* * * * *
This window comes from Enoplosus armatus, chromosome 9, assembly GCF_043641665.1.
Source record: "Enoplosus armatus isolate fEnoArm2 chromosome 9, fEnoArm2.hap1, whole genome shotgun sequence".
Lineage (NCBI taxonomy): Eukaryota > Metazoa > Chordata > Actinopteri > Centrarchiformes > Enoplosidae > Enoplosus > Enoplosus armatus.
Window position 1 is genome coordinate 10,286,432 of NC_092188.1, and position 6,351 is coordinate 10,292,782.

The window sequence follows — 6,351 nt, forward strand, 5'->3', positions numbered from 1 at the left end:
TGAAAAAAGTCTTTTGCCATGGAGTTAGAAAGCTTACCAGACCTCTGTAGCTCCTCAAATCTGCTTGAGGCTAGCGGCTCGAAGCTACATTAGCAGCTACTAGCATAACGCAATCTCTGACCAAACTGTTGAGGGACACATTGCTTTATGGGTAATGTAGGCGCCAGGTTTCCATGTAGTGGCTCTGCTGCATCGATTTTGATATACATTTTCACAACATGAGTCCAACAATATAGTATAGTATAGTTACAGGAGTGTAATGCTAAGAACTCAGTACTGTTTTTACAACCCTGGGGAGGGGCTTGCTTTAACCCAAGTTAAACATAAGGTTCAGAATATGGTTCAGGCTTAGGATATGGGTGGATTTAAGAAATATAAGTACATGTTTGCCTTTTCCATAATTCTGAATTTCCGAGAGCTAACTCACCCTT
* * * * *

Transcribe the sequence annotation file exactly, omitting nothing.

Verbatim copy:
This window comes from Enoplosus armatus, chromosome 9, assembly GCF_043641665.1.
Source record: "Enoplosus armatus isolate fEnoArm2 chromosome 9, fEnoArm2.hap1, whole genome shotgun sequence".
Lineage (NCBI taxonomy): Eukaryota > Metazoa > Chordata > Actinopteri > Centrarchiformes > Enoplosidae > Enoplosus > Enoplosus armatus.
Window position 1 is genome coordinate 10,286,432 of NC_092188.1, and position 6,351 is coordinate 10,292,782.

The window sequence follows — 6,351 nt, forward strand, 5'->3', positions numbered from 1 at the left end:
TGAAAAAAGTCTTTTGCCATGGAGTTAGAAAGCTTACCAGACCTCTGTAGCTCCTCAAATCTGCTTGAGGCTAGCGGCTCGAAGCTACATTAGCAGCTACTAGCATAACGCAATCTCTGACCAAACTGTTGAGGGACACATTGCTTTATGGGTAATGTAGGCGCCAGGTTTCCATGTAGTGGCTCTGCTGCATCGATTTTGATATACATTTTCACAACATGAGTCCAACAATATAGTATAGTATAGTTACAGGAGTGTAATGCTAAGAACTCAGTACTGTTTTTACAACCCTGGGGAGGGGCTTGCTTTAACCCAAGTTAAACATAAGGTTCAGAATATGGTTCAGGCTTAGGATATGGGTGGATTTAAGAAATATAAGTACATGTTTGCCTTTTCCATAATTCTGAATTTCCGAGAGCTAACTCACCCTT